24 Minute Read

Environmental Hedging: Self-Interest and Social-Equality

November 21, 2017

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Tally-Ho Tackle Traders!

So last week we came bearing good news about Puerto Rico and a service project Tackle has in the making. To submit an update: were getting everything in line and will be commencing solar-kit installation starting Dec 14, most likely. Our efforts will be focused on the center of the island, the portion that has experienced the most damage from Maria and government neglect. For this part of P.R., estimates have it upwards of 1 year before power could be restored to the region, that and the P.R. government has almost ran out of funding already. Thus there is the possibility that the center of P.R. may never actually be able to rebuild beyond the efforts of people like ourselves…and it’s basically the coolest part of the island in my opinion: it is a mountainous land of rainforest, waterfalls, hidden tropical lakes, and an amazingly unique culture—known for its street music and laid-back lifestyle.

In other news… yep, the markets are still very bullish. However, a potential short-term top may be forming as a result of the G.O.P. trying to slip health-care into tax-reform, that and the stalling on finalizing corporate reform as either a “phase-in” of the reform or immediate implementation thereof. Naturally, tax-breaks for the top %1 will be immediate, that and any inheritance / trust-funds will be free from dipping hands, but what matters to the market is corporate tax-reform, which is being juggled at the moment. Beyond that, the markets keep setting new records upon new records and seems to be an unstoppable force of price-action. Keep it coming!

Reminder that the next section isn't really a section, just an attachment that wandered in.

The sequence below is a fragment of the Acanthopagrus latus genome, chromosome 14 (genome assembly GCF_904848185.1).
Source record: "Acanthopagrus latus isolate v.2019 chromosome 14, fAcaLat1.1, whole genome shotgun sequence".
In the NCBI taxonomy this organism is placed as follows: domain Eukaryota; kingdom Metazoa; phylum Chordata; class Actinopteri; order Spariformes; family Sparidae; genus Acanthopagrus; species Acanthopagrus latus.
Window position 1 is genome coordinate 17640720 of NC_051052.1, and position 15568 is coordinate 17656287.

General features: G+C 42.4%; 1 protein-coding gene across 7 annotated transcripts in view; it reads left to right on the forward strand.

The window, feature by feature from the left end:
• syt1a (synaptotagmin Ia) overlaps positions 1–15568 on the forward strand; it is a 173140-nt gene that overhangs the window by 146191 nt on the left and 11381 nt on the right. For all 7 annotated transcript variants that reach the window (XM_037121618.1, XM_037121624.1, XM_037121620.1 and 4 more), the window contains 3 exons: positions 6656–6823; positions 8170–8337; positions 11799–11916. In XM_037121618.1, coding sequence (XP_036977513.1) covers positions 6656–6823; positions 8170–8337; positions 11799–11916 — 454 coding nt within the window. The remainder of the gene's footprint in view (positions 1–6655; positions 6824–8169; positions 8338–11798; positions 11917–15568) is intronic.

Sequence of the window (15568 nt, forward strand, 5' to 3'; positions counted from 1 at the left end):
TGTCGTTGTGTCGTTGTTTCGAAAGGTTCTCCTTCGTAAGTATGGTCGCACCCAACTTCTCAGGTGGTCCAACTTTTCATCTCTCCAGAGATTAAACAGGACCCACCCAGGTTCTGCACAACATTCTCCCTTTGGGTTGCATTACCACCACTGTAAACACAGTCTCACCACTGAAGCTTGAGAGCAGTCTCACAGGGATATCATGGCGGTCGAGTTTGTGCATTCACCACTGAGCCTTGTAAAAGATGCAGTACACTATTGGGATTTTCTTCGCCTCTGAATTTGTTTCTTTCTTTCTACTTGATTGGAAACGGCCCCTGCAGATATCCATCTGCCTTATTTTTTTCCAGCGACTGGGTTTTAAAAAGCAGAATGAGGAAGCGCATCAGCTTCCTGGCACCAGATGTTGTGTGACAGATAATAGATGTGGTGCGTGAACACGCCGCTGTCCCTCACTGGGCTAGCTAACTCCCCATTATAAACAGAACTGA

AMD—Advanced Micro Dynamics

Naked Put: As mentioned last week, AMD is consolidating after earnings and seems to gearing up to jump the $12.70 resistance zone. I issued naked puts last week and plan on realizing gains at resistance. From there I will give it a wait, let it breath, and get back in if 12.70 is broken and the stock holds.

X—United States Steel

Naked Put: As Mentioned last week, X sucked back to that $25 and immediately upon doing so the bulls stepped in, sending it to $28 as prescribed. I collected profits on my Naked Puts, and plan on letting the stock breath for a few days and get back in after a retracement.